Conspiracy theorist Laura Loomer visit leaves Muslims in quandary

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Laura Loomer, a conspiracy theorist who has been booted from Facebook and Twitter largely due to her anti-Muslim rhetoric, is planning to speak at Zumbro Community Church Thursday.

Loomer, a conservative media figure, has frequently made Muslims, particularly U.S. Rep. Ilhan Omar, a first-term Somali-American representative from Minnesota, the target of her attacks.

Loomer has also been banned from Uber and Lyft after calling for the creation of a non-Islamic ride-share service and saying she did not want to support an Islamic immigrant driver.

"She's trying to become an up-and-coming A lister on the Islamophobia circuit," said Todd Green, an associate professor of religion at Luther College and a scholar on Islamophobia. "She's a conspiracy theorist on a number of topics that sort of resonate with far-right politics." 

Loomer's event has left some area Muslim leaders in a quandary about how to respond. If they go and protest, they risk drawing attention to Loomer's appearance and giving it even greater prominence. But if they remain silent, they fear normalizing such rhetoric and losing the ability to tell and control their own narrative. 


Regina Mustafa, a Rochester Muslim leader, said she will hold a casual event at Cafe Steam in downtown Rochester to counter Loomer's anti-Muslim message with a positive one.

"I don't want people going and holding signs and protesting, because that, I think, is exactly what she wants," Mustafa said. "So my take is to try to as always to counter a negative with a positive."

Loomer is not the only anti-Muslim figure to visit Minnesota in recent times. Well-funded, far-right groups have over the years viewed Minnesota as a battleground state "in terms of fighting for America," because of perceptions that have arisen surrounding Somali refugees and immigrants. 

They predicted that these kinds of visits will become more frequent as the presidential election approaches. Hate crimes against Muslims spiked in the two years leading up to the 2016 presidential election, Green said.

Two years ago, Usama Dakdok, a Egyptian Coptic Christian, spoke at Cascade Town Hall after his scheduled appearance at a Stewartville venue was cancelled.  

"There's a certain segment of the population in Minnesota that is very receptive to these narratives of fear mongering when it comes to Muslims taking over and Somalis taking over," Green said. "You're seeing this a lot in St. Cloud and also in the Twin Cities." 

In a brief interview, the Rev. David Mohler, the pastor of Zumbro Community Church, said he did not know who Laura Loomer is and had not googled her name.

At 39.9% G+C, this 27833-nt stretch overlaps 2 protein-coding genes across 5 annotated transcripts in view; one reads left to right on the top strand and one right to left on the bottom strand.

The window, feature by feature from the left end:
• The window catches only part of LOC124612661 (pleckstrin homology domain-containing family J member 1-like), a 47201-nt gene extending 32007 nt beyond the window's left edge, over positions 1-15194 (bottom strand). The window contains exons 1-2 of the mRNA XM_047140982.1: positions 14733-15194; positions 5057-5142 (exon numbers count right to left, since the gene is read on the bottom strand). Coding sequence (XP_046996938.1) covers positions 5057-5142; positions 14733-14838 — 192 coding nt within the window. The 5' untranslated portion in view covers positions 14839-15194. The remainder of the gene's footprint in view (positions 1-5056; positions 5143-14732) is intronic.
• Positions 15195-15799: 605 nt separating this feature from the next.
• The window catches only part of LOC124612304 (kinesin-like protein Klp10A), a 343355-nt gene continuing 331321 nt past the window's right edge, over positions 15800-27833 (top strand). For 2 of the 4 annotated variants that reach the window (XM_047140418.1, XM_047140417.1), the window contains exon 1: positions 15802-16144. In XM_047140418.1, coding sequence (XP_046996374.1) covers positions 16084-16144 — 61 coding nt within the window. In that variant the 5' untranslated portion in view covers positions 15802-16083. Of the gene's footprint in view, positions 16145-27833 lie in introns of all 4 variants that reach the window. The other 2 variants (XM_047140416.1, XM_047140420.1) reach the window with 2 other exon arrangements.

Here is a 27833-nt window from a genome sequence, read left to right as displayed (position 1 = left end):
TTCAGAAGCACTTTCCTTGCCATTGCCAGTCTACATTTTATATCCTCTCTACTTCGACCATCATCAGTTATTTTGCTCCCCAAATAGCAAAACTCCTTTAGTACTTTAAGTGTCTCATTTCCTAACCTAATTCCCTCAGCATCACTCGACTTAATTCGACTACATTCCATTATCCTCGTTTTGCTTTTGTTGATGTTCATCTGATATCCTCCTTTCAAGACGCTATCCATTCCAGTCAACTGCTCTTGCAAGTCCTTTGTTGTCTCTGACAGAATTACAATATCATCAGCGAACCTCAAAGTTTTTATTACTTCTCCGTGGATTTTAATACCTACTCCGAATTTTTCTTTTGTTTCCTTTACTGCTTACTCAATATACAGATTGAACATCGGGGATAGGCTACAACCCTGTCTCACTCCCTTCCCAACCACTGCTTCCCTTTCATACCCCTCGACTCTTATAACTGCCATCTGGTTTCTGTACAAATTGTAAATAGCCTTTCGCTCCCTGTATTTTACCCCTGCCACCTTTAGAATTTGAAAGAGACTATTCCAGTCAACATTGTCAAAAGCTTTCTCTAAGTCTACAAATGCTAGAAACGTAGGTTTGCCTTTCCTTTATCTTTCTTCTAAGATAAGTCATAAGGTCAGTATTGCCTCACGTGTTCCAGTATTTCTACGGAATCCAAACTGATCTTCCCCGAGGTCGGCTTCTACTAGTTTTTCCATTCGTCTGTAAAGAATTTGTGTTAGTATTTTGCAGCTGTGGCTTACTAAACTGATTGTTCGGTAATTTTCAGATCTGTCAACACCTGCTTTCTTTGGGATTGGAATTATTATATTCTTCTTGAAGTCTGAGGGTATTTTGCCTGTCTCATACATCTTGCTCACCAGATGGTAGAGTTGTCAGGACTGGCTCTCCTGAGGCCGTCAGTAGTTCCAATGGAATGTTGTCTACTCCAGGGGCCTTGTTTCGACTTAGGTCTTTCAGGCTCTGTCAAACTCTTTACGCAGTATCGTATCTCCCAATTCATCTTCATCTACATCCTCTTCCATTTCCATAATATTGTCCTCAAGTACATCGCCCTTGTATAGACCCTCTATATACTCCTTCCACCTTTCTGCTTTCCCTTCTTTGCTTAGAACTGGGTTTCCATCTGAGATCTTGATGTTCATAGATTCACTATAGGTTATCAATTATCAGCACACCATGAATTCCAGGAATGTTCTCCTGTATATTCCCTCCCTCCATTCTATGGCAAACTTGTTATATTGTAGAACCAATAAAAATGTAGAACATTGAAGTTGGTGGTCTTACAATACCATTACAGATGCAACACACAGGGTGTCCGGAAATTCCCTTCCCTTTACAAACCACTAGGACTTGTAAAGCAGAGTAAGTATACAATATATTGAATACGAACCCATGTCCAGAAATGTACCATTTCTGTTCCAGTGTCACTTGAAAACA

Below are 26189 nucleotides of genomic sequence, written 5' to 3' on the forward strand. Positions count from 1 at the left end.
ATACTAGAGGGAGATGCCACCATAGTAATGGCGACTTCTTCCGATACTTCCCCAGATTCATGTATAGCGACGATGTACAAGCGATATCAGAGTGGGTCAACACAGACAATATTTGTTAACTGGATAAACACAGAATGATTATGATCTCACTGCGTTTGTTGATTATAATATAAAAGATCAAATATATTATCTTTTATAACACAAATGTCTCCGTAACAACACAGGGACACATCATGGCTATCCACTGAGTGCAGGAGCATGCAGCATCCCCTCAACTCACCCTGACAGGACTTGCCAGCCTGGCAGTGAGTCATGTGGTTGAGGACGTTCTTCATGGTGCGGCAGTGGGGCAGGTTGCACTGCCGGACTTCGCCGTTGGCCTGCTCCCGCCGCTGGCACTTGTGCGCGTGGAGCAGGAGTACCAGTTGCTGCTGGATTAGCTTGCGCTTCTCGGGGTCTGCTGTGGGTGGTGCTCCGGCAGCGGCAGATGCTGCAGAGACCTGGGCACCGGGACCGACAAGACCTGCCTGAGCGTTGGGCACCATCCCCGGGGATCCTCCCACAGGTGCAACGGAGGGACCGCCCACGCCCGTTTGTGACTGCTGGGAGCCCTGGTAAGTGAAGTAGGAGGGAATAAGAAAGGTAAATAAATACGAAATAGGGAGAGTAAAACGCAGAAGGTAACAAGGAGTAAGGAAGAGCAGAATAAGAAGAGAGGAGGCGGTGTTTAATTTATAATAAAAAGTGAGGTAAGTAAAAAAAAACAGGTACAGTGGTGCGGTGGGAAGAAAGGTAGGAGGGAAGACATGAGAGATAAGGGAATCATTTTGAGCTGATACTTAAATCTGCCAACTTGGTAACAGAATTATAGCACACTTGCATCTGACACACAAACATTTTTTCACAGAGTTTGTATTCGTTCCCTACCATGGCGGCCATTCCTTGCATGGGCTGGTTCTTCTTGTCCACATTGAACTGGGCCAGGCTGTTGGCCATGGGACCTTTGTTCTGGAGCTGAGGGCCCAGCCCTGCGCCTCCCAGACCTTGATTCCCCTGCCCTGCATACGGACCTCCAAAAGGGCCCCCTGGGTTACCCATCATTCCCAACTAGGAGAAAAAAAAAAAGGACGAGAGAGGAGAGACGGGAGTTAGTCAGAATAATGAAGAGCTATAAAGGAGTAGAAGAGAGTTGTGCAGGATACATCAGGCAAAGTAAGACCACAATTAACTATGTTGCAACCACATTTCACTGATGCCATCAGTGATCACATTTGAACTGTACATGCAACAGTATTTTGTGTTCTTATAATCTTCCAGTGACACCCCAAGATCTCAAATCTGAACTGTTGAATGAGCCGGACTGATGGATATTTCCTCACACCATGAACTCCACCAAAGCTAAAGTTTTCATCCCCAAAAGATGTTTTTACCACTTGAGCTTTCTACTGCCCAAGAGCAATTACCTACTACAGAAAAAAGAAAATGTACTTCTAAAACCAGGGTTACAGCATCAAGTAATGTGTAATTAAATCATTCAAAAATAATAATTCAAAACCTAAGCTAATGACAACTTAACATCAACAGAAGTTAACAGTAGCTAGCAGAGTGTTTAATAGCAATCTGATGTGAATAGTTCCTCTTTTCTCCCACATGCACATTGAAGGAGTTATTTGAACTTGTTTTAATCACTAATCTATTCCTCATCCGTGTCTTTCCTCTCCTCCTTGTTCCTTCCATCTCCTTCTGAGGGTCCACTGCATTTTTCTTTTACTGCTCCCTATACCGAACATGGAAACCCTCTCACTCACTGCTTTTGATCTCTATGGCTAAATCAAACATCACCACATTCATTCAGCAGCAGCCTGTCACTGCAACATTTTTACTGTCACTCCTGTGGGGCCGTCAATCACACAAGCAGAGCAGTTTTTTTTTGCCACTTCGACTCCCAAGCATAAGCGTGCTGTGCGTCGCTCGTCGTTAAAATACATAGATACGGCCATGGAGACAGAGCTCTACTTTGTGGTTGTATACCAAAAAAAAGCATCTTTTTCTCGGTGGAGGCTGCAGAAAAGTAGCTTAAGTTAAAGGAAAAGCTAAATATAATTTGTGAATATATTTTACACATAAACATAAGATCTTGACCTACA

Mohler told another media outlet that the church was renting the space to a third party. He did not give the person's name, but he did give the person's phone number. 


The woman who answered the phone declined to give her name but described herself as a Zumbro Falls resident who had arranged Loomer's speaking event at the church 

"It is an event that is a communication. People have a right to be informed," she said. 

The media is reportedly not allowed to attend. That was a condition sought by Loomer, the Zumbro Falls woman said. 

A request for an interview sent to Loomer's email account was not returned. 

The advertisement on the ticket-selling service Eventbrite billed Loomer as a Jewish Conservative undercover journalist for Project Veritas known for her guerilla-style journalism. Loomer has conducted ambush interviews while live-streaming with Hillary and Chelsea Clinton, James Comey and Keith Ellison. Such confrontations are called getting "Loomered."

Loomer's conspiratorial bent has also extend to mass shootings, suggesting that the school shootings in Santa Fe, Texas and Parkland, Fla., were staged and that the 2017 Las Vegas shooter was connected to ISIS. 

Advertising for Loomer's event comes amid an uproar triggered by President Trump's tweets over the weekend, calling on four minority Democratic congresswoman "to go back" to the "crime infested places they came from," even though three of the four were born in the U.S. and the fourth is a naturalized citizen. Two of the four women are also Muslim, including Rep. Omar.

Many saw Trump's tweets as a calculated strategy to make the four women the face of the Democratic party. 


"This is all pretty calculated," Green said. "You get people riled up. You get them mobilized. You get them angry. You get them afraid. And then they vote accordingly. Of course, sometimes they do other things as well, which is why this is so dangerous."

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